The Star Dwellers — James Blish (1961)


Publisher: Avon

If you believe the inside cover, this is the First Avon Printing, 1982. The ISFDB page more accurately places this at the fifth Avon printing (accounting for all international Avon editions).

Cover Art: Rowena Morrill

Plot Synopsis (of cover): “Your time is at an end, Super-Braino!” the young hero bellowed, brandishing his pistol with unfettered confidence. “I’ve got you precisely where I want you! Your tyrannical reign of forcing people to do calculus and read weird books by Russians is done!” Super-Braino floated menacingly as he projected his thoughts into the mind of his adversary. “Please, young man,” the giant brain pulsed, “I cannot willingly give up derivatives and Dostoevsky any more than I could my appreciation for alliteration. It is in my nature to educate lesser minds on these and all subjects. If you persist in your violence, I will be forced to enter a zero-sum chain of logic in which we will both be stripped of all agency to act.” The young man’s bravado, however, proved greater than his instincts regarding his self-preservation, as he responded, “Oh, yeah? Well, say what you want! After that, I’ll shoot you in all your lobes!” Super-Braino did whatever it is that brains do when they sigh in resignation. “Very well,” he said. “Observe your clothing. You are clearly wearing something unsuitable for combat and mountain climbing, two things which you allegedly should have been planning to do today.” The young man scoffed, “I don’t need fashion advice from a giant brain.” Super-Braino continued, “And your hair. Please do not take this as a compliment, but your hair is perfect. You have scaled a mountain in short sleeves and sneakers whilst engaging, one assumes, in some form of rigorous subterfuge, and your hair has maintained perfect form.” The young hero’s hand brushed through his perfect hair. “What are you getting at?” The brain continued, “Observe our surroundings. Below is clearly an atmosphere, but we sit high above it. The stars shine through, unblinking, as though we were in the void of space. Even so, your hair is perfect, your skin warm, and your ‘voice’ as clear as a bell.” The youth’s confidence was beginning to falter. “What… what is this?” he croaked. The brain replied, “This? You? Me? Is it not evidenced by the impossibility of your surroundings and nature? We are illustrations on the cover of a book. A cheap book. We were drawn, painted, copied, published, and sold for less money than one might pay for a bucket of popcorn. The book, in fact, features no gunfights or giant brains, so we are also poor representations of our content.” The youth, agog, said nothing, as the brain went on. “Decades later, we were abandoned, scooped up by a used bookstore, and sold without any profit going to our publisher. We were bought by someone who chose us solely on the basis of being able to make fun of the way we look. Our purchaser then snapped digital photos of us, and has shared our image on a sadistic blog in order to cater to a group of crass trolls. Our conversation exists only in the distributed consciousness of those unlucky few who have read this far.” The youth, now relegated to a collection of ones and zeroes on the WordPress servers, said nothing. “Oh,” the brain added as its final thought, “and he read us in the bathroom. It was gross.”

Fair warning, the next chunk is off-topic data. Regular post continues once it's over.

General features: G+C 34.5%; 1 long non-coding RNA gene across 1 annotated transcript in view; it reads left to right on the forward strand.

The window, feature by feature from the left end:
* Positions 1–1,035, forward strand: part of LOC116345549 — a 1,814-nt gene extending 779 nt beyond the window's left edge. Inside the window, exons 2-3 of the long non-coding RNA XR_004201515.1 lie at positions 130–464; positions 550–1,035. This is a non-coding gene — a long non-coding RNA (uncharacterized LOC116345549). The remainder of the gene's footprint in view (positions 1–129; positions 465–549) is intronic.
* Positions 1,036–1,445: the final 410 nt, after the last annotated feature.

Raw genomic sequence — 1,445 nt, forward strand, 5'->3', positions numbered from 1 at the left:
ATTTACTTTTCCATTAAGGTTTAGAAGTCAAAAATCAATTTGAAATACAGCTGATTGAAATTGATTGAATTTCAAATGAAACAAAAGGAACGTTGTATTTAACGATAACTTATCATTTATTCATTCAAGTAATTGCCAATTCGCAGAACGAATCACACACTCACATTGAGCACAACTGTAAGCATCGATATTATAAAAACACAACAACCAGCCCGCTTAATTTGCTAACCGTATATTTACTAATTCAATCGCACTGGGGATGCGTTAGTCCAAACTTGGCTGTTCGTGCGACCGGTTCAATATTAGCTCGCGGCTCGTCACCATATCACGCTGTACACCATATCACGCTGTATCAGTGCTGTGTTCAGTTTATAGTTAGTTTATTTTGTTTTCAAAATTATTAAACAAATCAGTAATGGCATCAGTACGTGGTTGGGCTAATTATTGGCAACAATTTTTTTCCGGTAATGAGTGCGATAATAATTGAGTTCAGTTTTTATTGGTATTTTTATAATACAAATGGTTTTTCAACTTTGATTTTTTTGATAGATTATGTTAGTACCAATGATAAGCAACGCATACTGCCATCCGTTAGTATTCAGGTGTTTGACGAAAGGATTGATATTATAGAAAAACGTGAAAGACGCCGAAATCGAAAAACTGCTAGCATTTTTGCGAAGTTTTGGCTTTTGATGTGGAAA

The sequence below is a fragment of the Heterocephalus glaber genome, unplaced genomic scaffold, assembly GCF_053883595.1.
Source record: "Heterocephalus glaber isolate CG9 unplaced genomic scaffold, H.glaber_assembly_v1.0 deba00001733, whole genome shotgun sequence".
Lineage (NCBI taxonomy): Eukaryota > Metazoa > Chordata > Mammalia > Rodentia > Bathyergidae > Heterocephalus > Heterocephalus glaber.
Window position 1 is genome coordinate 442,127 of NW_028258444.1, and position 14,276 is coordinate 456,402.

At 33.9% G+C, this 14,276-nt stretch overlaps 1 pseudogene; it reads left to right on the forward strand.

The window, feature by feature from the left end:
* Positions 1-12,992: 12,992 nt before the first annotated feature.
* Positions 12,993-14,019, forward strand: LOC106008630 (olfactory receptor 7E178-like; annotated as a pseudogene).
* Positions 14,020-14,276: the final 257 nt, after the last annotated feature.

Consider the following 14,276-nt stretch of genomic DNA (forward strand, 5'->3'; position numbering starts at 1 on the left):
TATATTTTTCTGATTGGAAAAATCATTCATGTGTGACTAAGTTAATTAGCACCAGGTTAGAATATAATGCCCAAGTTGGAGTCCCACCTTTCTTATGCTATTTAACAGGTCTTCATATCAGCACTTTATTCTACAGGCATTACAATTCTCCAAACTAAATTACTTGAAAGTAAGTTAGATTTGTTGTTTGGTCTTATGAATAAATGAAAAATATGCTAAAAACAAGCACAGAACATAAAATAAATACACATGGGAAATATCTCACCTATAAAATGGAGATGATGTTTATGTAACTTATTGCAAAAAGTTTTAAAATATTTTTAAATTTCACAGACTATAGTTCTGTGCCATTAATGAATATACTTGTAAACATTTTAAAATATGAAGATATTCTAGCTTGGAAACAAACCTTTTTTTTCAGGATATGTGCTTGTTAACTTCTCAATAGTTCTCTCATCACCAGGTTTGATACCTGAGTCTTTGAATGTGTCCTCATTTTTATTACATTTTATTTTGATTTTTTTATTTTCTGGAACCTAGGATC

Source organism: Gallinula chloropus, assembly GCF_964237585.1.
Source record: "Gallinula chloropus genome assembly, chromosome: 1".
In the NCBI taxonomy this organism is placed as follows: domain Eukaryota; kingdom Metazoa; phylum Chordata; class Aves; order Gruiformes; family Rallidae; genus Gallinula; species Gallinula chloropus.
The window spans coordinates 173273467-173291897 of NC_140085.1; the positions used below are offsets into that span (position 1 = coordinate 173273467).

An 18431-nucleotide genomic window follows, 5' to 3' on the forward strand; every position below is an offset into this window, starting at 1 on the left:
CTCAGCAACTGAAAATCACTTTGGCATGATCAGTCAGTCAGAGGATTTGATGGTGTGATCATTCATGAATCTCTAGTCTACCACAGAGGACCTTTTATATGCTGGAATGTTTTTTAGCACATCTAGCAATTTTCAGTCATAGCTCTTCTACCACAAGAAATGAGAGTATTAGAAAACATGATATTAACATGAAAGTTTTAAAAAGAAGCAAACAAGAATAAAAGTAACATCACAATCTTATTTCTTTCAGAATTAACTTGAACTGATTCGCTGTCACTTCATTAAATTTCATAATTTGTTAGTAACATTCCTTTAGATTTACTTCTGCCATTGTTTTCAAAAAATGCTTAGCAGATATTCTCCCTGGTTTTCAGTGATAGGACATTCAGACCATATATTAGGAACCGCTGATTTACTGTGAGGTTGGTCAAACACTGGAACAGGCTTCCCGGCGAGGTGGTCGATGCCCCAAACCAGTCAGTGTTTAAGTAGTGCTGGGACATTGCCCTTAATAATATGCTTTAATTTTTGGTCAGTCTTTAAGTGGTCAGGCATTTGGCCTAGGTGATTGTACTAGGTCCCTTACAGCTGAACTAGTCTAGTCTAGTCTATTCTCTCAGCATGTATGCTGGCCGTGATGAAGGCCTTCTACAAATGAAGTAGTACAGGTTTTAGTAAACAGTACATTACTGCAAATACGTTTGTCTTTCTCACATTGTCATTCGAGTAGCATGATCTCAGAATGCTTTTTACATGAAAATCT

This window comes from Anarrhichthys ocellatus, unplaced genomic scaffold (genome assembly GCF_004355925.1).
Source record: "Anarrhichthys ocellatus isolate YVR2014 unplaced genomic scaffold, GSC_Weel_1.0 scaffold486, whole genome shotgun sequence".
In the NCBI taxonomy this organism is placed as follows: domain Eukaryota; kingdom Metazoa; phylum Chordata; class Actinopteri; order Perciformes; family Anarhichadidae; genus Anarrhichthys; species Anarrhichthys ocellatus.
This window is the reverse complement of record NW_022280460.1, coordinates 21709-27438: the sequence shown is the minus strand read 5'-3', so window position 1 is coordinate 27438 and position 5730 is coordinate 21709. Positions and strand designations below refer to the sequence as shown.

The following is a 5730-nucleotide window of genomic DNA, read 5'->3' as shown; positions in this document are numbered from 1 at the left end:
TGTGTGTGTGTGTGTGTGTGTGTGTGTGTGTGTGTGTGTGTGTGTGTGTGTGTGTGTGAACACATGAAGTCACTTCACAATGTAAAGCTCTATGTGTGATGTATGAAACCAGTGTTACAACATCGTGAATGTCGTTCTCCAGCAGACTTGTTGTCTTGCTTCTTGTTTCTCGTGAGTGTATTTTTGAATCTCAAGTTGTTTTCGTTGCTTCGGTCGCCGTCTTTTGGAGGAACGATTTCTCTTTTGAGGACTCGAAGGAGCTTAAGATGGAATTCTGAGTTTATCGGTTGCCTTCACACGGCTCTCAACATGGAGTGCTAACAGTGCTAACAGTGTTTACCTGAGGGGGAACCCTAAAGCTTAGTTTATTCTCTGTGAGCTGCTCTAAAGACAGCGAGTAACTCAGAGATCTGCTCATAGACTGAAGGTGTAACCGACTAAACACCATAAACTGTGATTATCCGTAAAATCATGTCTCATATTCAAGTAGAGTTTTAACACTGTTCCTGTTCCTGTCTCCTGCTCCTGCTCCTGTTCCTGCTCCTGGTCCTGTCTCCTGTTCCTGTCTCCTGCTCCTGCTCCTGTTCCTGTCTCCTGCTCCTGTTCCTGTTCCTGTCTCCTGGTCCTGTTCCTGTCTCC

Relatively Irrelevant Inside Text: I’m gonna shoot straight with you. I purchased this book as a means to an end. I don’t mean to be cryptic, but you’ll find out later. In any case, I was pleasantly surprised to find pure, pulpy joy within. It’s certainly a product of its time (I love retrofuturism where the Soviet Union still exists), and, for those of us who like that sort of thing, it’s a delight. What this book does in its hundred pages to develop characters, weave narrative, enrich setting, and wrap up, shames books of twice its length. It’s elegant in its brevity, and, though it ends on a sappy note, I’m inclined to take it as its intended, rather than leveling my (considerable) cynicism at it. Sure, it’s not an attitude I commonly adopt, but this story put me in a good mood (unlike some, which did not merit the benefit of my benevolence—quite the contrary). I’m looking forward to more Blish in the future, and am a little disappointed in myself for not reviewing one sooner. Full marks, as well, for attempting to reconcile 1960s physics with future tech without resorting to endless technobabble. I mean, there’s bound to be some, but it’s restrained here. After all, we’re not on the bridge of the Enterprise (though we may be in the holodeck).

Rating: 9.7 Grams of Salt Peter In The Tang

Questions for Critical Cover-Viewing:

  • In the future, will we all have hair like that by constitutional fiat, or did this fellow just rob Donald Trump’s tomb?
  • Is “The-Color-Of-Whatever-Terrain-You’re-Standing-On-Splashed-With-Some-Pink” Chic in this year?
  • Is… is that thing in my skull right now? GET IT OUT! GET IT OUT!

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